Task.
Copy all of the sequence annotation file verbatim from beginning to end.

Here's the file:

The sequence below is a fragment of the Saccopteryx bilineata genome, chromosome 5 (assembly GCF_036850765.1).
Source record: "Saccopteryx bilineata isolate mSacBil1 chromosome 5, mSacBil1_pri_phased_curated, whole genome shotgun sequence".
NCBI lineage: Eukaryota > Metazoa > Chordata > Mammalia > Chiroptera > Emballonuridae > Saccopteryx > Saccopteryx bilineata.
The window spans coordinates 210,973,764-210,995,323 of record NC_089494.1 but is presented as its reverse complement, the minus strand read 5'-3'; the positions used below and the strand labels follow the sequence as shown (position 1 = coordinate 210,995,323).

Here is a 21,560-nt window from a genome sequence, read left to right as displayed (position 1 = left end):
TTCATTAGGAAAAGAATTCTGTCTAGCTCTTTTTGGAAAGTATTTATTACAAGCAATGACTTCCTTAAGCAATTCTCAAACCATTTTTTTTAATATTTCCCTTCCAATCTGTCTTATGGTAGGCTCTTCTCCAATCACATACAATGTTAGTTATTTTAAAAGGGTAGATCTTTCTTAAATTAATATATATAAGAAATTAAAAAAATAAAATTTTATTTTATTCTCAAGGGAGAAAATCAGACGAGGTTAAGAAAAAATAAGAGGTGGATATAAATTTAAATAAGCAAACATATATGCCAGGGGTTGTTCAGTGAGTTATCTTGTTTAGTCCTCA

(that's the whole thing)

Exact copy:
The sequence below is a fragment of the Saccopteryx bilineata genome, chromosome 5 (assembly GCF_036850765.1).
Source record: "Saccopteryx bilineata isolate mSacBil1 chromosome 5, mSacBil1_pri_phased_curated, whole genome shotgun sequence".
NCBI lineage: Eukaryota > Metazoa > Chordata > Mammalia > Chiroptera > Emballonuridae > Saccopteryx > Saccopteryx bilineata.
The window spans coordinates 210,973,764-210,995,323 of record NC_089494.1 but is presented as its reverse complement, the minus strand read 5'-3'; the positions used below and the strand labels follow the sequence as shown (position 1 = coordinate 210,995,323).

Here is a 21,560-nt window from a genome sequence, read left to right as displayed (position 1 = left end):
TTCATTAGGAAAAGAATTCTGTCTAGCTCTTTTTGGAAAGTATTTATTACAAGCAATGACTTCCTTAAGCAATTCTCAAACCATTTTTTTTAATATTTCCCTTCCAATCTGTCTTATGGTAGGCTCTTCTCCAATCACATACAATGTTAGTTATTTTAAAAGGGTAGATCTTTCTTAAATTAATATATATAAGAAATTAAAAAAATAAAATTTTATTTTATTCTCAAGGGAGAAAATCAGACGAGGTTAAGAAAAAATAAGAGGTGGATATAAATTTAAATAAGCAAACATATATGCCAGGGGTTGTTCAGTGAGTTATCTTGTTTAGTCCTCA